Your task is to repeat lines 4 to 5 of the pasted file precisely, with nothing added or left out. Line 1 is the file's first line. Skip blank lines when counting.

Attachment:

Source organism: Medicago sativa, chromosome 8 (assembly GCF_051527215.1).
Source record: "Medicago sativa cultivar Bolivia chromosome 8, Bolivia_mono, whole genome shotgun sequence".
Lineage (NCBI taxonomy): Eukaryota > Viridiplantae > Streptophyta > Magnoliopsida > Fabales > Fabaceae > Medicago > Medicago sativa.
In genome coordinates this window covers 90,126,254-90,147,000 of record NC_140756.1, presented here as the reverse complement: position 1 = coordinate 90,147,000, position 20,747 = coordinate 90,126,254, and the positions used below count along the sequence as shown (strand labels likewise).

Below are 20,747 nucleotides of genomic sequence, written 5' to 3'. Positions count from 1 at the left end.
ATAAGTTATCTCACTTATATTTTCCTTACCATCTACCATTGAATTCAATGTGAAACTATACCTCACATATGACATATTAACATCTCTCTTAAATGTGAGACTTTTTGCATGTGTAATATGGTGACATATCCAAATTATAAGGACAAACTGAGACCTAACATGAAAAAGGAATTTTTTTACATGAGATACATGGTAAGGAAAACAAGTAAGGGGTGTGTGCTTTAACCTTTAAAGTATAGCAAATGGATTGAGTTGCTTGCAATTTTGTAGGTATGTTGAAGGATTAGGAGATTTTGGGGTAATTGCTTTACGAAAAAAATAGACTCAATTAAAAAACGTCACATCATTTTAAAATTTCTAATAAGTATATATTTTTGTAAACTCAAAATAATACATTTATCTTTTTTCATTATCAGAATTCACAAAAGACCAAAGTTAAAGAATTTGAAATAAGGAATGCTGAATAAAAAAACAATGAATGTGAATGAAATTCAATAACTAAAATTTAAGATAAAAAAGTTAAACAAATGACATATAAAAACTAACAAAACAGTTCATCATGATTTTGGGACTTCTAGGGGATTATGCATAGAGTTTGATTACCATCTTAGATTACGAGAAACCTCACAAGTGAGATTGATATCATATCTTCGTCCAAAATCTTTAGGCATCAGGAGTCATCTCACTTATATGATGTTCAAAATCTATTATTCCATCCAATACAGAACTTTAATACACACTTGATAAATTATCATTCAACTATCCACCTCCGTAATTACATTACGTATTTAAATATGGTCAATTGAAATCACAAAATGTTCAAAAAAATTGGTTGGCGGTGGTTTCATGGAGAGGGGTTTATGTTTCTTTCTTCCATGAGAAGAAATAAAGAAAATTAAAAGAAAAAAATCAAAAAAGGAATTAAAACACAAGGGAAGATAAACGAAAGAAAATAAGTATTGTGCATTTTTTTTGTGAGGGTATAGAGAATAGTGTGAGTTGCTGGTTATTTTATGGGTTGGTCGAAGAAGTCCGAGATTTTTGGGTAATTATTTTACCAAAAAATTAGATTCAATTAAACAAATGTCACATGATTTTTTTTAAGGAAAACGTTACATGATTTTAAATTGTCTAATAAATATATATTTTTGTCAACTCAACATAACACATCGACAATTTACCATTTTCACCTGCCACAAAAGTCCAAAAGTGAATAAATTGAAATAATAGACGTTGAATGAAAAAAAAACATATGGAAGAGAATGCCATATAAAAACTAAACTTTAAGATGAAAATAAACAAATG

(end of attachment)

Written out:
In genome coordinates this window covers 90,126,254-90,147,000 of record NC_140756.1, presented here as the reverse complement: position 1 = coordinate 90,147,000, position 20,747 = coordinate 90,126,254, and the positions used below count along the sequence as shown (strand labels likewise).

Below are 20,747 nucleotides of genomic sequence, written 5' to 3'. Positions count from 1 at the left end.